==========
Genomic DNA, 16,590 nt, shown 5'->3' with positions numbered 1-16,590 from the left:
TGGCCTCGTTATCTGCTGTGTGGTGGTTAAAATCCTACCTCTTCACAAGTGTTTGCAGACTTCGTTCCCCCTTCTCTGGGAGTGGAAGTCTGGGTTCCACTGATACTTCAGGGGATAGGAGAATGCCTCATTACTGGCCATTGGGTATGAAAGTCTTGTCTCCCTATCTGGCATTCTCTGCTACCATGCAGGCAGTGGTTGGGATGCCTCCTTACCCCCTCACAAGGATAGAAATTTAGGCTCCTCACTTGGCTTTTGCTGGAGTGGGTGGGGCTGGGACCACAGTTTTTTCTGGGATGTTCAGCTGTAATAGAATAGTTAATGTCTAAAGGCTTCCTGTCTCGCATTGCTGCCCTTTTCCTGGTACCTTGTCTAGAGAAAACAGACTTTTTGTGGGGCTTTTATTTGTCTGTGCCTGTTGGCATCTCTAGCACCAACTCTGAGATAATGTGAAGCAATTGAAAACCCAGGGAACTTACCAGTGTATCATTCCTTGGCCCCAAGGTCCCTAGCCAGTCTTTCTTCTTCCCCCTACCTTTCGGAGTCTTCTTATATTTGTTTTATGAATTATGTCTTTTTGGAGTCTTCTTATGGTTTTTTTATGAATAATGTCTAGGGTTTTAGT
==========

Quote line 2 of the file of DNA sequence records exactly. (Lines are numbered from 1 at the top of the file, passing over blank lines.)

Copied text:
TGGCCTCGTTATCTGCTGTGTGGTGGTTAAAATCCTACCTCTTCACAAGTGTTTGCAGACTTCGTTCCCCCTTCTCTGGGAGTGGAAGTCTGGGTTCCACTGATACTTCAGGGGATAGGAGAATGCCTCATTACTGGCCATTGGGTATGAAAGTCTTGTCTCCCTATCTGGCATTCTCTGCTACCATGCAGGCAGTGGTTGGGATGCCTCCTTACCCCCTCACAAGGATAGAAATTTAGGCTCCTCACTTGGCTTTTGCTGGAGTGGGTGGGGCTGGGACCACAGTTTTTTCTGGGATGTTCAGCTGTAATAGAATAGTTAATGTCTAAAGGCTTCCTGTCTCGCATTGCTGCCCTTTTCCTGGTACCTTGTCTAGAGAAAACAGACTTTTTGTGGGGCTTTTATTTGTCTGTGCCTGTTGGCATCTCTAGCACCAACTCTGAGATAATGTGAAGCAATTGAAAACCCAGGGAACTTACCAGTGTATCATTCCTTGGCCCCAAGGTCCCTAGCCAGTCTTTCTTCTTCCCCCTACCTTTCGGAGTCTTCTTATATTTGTTTTATGAATTATGTCTTTTTGGAGTCTTCTTATGGTTTTTTTATGAATAATGTCTAGGGTTTTAGT